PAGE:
Everything We Know about the 2020 Ford Mustang Shelby GT500

Joey Capparella
Photo credit: Ford - Car and Driver

From Car and Driver

What It Is: The Shelby GT500 is most powerful factory Ford Mustang in the land, and we've been waiting for the latest version of this supercharged pony car ever since the current-generation Mustang debuted way back in 2013. Unlike its nimble little sibling the Shelby GT350, the GT500 is focused on straight-line speed above all; to that end, it will have a massive supercharged V-8 up front and aerodynamic tweaks to help bolster its top speed. We've seen numerous teasers of the GT500 (and a leaked photo of the real thing) that show huge air intakes up front and a unique front grille shape compared to other Mustangs, along with a body kit, what look to be the carbon-fiber wheels from the GT350, and a huge rear wing.

Photo credit: Ford

Why It Matters: The horsepower wars are raging stronger than ever in the muscle-car realm, and Ford needs something to go up against the 700-plus-horsepower Hellcats of the world. The GT350's 526-hp flat-plane-crank V-8 just doesn't cut it, despite that glorious sound. After all, the Mustang has a reputation to uphold, especially now that it singlehandedly carries Ford's passenger-car mantle.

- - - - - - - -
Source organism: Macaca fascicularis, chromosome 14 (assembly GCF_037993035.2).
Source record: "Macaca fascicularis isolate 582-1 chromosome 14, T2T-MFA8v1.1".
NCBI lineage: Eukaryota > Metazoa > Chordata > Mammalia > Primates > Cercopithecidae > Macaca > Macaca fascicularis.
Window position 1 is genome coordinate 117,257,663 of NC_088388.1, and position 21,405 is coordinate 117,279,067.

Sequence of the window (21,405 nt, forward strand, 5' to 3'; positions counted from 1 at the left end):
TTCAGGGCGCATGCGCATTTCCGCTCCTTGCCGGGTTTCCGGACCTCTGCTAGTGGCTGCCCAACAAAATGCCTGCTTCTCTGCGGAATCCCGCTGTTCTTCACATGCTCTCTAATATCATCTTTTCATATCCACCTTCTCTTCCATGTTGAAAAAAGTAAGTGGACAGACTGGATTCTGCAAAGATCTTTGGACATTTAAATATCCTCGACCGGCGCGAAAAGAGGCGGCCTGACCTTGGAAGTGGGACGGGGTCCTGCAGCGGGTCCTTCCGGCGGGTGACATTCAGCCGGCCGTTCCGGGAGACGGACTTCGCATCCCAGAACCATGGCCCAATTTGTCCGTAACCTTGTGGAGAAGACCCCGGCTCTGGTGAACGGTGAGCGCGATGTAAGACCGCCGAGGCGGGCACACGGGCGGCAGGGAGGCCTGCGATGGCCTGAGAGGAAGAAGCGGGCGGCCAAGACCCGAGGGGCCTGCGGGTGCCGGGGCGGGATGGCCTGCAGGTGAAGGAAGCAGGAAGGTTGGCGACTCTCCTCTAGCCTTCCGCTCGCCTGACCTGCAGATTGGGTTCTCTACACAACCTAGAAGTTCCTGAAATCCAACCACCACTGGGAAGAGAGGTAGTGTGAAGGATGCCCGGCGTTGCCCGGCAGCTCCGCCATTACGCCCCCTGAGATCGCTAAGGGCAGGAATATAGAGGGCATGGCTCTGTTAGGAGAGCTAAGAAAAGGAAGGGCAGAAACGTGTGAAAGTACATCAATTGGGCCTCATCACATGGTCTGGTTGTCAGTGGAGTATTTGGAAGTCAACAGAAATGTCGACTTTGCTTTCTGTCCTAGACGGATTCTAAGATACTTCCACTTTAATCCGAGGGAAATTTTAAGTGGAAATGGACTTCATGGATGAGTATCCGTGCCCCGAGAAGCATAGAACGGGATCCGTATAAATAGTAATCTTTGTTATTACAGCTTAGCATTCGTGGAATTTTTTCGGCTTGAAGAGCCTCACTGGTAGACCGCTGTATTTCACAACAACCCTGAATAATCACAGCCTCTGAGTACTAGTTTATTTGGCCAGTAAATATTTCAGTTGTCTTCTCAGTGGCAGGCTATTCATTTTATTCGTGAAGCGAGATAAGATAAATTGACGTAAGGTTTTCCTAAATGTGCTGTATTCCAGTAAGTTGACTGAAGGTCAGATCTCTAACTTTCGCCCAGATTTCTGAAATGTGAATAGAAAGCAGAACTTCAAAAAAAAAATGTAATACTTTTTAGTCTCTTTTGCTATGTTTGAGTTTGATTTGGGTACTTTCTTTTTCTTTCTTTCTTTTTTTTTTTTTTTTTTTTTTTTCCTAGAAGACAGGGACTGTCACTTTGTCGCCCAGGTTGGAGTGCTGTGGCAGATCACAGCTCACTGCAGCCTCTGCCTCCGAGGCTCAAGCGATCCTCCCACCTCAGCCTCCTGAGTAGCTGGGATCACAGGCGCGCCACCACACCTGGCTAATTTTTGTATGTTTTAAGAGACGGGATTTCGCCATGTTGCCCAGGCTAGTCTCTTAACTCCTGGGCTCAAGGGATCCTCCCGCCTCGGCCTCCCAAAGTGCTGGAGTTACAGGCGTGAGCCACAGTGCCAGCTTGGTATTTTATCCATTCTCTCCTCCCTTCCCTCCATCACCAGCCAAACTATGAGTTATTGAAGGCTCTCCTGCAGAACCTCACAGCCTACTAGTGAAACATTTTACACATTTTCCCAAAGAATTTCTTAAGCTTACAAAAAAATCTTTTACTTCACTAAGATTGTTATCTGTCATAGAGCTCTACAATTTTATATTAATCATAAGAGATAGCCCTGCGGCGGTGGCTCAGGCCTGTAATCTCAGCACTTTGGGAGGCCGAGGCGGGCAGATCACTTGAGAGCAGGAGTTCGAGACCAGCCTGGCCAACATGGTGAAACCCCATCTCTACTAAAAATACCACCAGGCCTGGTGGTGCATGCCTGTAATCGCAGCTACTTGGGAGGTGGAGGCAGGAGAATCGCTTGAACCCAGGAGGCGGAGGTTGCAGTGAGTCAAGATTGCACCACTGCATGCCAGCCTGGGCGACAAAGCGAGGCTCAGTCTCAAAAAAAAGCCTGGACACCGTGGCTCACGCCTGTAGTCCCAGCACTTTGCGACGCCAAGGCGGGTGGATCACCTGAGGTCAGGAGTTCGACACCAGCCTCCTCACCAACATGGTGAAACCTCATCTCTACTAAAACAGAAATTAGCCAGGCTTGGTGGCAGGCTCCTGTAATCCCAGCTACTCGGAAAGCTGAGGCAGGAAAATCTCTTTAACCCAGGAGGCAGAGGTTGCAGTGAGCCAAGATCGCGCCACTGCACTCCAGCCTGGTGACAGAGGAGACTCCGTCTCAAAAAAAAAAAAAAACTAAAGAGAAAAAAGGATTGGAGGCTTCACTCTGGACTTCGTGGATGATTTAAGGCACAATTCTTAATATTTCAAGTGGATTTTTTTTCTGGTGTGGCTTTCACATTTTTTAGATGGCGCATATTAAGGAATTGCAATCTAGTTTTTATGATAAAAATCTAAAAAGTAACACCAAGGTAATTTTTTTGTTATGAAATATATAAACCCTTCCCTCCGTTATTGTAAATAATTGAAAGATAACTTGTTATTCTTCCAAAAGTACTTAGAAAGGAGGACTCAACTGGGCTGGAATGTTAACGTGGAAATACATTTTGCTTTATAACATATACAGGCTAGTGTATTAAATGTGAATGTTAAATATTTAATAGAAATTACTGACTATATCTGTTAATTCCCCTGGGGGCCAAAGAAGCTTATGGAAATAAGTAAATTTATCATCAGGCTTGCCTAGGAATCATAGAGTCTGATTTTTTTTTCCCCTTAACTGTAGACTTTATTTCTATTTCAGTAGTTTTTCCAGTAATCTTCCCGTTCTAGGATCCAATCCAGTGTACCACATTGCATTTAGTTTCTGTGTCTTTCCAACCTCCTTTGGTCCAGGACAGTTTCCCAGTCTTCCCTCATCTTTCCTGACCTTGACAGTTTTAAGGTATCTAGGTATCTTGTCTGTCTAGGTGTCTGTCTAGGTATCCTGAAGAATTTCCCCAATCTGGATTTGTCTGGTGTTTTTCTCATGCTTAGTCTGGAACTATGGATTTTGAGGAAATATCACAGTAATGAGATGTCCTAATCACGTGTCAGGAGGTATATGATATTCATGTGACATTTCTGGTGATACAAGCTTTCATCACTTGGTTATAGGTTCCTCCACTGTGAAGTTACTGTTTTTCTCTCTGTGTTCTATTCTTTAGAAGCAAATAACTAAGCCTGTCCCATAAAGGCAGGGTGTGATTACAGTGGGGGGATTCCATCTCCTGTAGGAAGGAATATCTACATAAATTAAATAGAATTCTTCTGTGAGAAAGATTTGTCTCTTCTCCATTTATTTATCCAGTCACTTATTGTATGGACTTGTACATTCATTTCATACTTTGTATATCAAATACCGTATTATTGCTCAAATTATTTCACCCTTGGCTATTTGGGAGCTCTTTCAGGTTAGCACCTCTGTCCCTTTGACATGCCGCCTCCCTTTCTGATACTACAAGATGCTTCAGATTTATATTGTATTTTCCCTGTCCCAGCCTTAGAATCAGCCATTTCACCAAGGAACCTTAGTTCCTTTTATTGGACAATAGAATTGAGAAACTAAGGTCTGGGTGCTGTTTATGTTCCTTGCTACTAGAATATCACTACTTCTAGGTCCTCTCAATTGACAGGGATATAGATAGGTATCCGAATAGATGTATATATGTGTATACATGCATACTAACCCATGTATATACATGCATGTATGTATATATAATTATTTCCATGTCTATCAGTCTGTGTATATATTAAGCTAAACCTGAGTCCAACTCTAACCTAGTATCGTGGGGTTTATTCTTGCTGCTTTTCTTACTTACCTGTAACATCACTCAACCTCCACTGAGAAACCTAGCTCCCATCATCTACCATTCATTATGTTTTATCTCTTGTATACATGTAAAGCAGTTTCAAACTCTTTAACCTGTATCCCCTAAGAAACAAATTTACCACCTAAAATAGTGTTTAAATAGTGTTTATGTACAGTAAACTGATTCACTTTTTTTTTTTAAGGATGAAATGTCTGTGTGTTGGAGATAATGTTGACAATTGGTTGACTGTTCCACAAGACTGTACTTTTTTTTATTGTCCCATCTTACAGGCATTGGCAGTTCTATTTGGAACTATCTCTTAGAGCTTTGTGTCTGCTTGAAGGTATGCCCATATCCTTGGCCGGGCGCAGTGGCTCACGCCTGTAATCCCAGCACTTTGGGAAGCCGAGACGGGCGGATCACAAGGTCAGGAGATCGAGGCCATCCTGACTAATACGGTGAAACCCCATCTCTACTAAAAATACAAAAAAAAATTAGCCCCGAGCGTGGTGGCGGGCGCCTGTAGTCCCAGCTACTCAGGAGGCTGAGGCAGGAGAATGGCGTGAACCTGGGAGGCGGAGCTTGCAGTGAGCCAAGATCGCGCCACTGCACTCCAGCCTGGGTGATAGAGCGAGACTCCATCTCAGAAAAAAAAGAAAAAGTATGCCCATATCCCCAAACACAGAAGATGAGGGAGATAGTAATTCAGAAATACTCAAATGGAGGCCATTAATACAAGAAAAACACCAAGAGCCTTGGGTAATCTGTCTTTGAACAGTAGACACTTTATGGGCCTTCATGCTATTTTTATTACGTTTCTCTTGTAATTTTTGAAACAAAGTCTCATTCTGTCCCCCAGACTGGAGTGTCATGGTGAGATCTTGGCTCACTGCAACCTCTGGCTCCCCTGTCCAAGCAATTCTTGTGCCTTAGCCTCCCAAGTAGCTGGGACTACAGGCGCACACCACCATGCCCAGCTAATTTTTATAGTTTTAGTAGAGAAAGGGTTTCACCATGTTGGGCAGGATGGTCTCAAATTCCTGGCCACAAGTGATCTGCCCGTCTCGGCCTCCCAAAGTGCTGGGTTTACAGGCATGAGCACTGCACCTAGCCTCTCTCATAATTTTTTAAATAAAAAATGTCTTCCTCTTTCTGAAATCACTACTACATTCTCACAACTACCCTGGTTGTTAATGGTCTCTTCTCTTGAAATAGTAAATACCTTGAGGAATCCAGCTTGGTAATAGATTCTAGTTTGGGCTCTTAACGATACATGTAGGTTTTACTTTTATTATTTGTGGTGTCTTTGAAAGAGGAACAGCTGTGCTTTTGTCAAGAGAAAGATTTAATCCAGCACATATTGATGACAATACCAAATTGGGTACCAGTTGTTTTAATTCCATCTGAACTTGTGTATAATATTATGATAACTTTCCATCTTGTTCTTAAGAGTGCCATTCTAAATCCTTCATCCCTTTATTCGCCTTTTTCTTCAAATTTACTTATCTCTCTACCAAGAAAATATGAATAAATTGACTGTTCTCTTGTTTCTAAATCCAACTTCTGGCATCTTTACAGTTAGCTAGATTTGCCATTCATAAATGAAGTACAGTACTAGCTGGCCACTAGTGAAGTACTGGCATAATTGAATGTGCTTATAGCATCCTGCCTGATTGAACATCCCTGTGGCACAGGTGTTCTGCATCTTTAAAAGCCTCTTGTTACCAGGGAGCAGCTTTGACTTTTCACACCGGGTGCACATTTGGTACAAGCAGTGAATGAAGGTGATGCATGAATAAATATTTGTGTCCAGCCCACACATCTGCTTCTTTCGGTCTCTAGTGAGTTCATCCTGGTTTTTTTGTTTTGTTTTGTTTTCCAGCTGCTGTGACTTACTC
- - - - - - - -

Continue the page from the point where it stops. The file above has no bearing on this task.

Platform: The same basic rear-wheel-drive platform as other Mustangs will be in play, but with numerous GT500-specific upgrades such as larger brakes and different suspension tuning. MagneRide adaptive dampers seem like a sure bet along with wider, grippier tires to put the extra power to the road.

Photo credit: Ford

Powertrain: We know for sure that the Shelby GT500 will have a supercharged V-8 with more than 700 horsepower, and Ford has even released a teaser photo of the engine itself confirming as much (above). Speculation seems to have centered on an engine, code-named Predator, that will share its block with the GT350's 5.2-liter Voodoo V-8 but replace that engine's unusual flat-plane-crank design with a more traditional 180-degree crankshaft setup. While this means the GT500's engine won't be an 8200-rpm screamer like the GT350's, it'll have a Roots-type supercharger to provide plenty of midrange grunt-and then some. A six-speed manual transmission will be standard, and an optional automatic is expected to be the same co-developed GM and Ford unit found in the GT500's crosstown rival, the Camaro ZL1.

Competition: Chevrolet Camaro ZL1, Dodge Challenger SRT Hellcat.

Estimated Arrival and Price: The GT500 will officially debut to the world on January 14, 2019, at the Detroit auto show, and Ford says it will go on sale later in 2019. Given that the GT350 is already in the $60,000 range, we wouldn't be shocked to see the GT500's starting price hit right around $70,000.

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